dan (TMF Galagan)

  • Report this Comment On February 10, 2010, at 5:18 PM, georcole wrote:

    @memoandstitch

    If they are taking on debt to pay their dividend, they cannot continue to pay a dividend for long. Many companies TEMPORARILY run into tough times and are forced to pay out dividends with their cash reserves or use debt. Again that scenario cannot continue for long. They will eventually have to cut or discontinue their dividend if they have to borrow to pay it. Just like you and I cannot keep getting new credit cards and charging them up, then getting more new credit cards and charging them up, etc. eventually there is no more credit to be had.

    George

  • Report this Comment On February 10, 2010, at 8:38 PM, memoandstitch wrote:

    @George

    That's exactly my point. The stocks that dan (TMF Galagan) suggests might not be solid at all if their dividends are accompanied by debt.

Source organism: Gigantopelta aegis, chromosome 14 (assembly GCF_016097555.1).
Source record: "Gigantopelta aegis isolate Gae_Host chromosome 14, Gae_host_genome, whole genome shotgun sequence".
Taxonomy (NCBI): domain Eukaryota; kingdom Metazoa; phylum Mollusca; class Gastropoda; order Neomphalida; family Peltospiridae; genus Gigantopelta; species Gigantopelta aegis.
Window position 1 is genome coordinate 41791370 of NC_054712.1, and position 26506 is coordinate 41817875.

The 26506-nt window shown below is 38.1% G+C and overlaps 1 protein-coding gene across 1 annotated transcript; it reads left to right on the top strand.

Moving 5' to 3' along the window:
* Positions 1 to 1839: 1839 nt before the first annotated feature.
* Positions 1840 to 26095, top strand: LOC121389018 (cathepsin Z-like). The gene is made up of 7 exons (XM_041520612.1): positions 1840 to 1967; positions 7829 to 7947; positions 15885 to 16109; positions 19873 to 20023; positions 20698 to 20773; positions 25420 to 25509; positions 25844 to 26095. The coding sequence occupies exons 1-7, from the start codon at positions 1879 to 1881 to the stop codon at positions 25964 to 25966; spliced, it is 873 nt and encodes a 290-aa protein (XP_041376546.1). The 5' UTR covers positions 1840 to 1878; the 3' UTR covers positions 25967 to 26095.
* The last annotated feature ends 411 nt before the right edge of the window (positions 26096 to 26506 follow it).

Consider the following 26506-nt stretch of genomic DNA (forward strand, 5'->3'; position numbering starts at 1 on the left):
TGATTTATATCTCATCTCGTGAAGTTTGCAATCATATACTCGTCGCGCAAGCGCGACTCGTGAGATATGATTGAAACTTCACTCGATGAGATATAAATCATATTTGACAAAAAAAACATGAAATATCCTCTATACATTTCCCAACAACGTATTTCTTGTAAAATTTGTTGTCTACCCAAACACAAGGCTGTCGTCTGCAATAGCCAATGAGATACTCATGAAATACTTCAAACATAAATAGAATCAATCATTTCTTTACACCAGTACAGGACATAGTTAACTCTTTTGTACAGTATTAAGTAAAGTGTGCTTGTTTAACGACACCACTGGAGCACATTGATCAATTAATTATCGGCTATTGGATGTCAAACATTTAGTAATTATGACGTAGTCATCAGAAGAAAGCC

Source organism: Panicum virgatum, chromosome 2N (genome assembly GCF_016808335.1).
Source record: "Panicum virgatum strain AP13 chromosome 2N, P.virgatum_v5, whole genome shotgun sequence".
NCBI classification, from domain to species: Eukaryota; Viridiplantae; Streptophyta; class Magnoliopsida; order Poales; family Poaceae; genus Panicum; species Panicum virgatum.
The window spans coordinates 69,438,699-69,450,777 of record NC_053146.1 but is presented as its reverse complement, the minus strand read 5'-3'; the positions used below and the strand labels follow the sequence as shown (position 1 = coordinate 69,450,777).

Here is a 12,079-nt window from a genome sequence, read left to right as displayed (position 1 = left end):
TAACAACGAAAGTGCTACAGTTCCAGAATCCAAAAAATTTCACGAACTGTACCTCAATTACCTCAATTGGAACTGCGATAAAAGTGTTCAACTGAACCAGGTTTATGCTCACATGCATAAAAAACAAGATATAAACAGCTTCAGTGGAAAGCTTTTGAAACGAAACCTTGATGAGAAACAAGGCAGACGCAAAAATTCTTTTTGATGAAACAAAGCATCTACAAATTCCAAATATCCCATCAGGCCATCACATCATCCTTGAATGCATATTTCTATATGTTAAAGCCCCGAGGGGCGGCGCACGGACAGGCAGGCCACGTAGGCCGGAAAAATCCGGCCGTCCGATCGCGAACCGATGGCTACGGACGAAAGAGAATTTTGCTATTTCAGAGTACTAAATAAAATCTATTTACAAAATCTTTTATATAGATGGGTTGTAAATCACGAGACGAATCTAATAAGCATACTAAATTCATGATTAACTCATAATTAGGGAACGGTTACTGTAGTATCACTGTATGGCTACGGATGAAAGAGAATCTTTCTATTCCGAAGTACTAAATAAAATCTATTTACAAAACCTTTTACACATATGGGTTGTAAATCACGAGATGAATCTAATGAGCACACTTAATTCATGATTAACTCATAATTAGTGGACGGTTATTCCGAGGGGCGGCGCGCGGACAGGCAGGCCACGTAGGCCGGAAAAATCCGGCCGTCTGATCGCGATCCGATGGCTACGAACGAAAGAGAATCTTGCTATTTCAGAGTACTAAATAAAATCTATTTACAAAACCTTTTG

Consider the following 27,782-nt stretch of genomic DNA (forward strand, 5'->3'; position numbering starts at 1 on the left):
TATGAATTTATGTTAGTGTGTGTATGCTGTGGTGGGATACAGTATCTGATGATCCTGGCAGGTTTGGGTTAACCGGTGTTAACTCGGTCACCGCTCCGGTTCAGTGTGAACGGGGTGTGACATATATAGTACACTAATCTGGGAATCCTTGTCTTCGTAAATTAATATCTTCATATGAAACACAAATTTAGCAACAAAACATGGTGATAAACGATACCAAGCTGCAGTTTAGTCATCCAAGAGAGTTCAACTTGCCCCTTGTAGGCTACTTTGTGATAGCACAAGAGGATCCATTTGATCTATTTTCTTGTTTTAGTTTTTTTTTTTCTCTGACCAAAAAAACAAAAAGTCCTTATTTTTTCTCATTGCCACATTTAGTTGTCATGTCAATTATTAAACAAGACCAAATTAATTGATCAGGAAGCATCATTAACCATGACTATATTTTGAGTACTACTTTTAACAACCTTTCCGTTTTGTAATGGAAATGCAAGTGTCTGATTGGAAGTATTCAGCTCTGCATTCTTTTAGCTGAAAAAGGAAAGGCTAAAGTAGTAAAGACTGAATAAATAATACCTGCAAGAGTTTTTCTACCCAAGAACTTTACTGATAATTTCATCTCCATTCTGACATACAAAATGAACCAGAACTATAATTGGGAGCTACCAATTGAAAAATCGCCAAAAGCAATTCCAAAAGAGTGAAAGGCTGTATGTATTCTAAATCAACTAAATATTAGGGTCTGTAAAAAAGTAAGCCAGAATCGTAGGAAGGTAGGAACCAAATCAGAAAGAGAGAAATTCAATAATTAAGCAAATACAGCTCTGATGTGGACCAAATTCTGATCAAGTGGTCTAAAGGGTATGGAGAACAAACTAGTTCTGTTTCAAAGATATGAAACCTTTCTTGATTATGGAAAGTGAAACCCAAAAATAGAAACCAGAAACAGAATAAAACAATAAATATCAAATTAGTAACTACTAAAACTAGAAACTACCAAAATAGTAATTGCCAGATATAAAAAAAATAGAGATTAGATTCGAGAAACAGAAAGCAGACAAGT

I don't have the data but I suspect that some companies have increased their debt load by a significant fraction (or multiples) of the dividend paid.

    Lesson from this crisis: You can be easily fooled if you don't look at the balance sheet.

  • Report this Comment On February 11, 2010, at 8:38 AM, wolfhounds wrote:

    It would have been interesting to see more companies with long dividend paying history on the list. KO, PEP, and CL come to mind. I own many of those mentioned as well as PEP, CL for the very reason you write about.

  • Report this Comment On February 11, 2010, at 5:18 PM, SUPERMANSTOCKS wrote:

    THESE GUYS LEFT OUT THE SYMBOL SNAK ! This is outperforming the S&P500 and has little or no debt.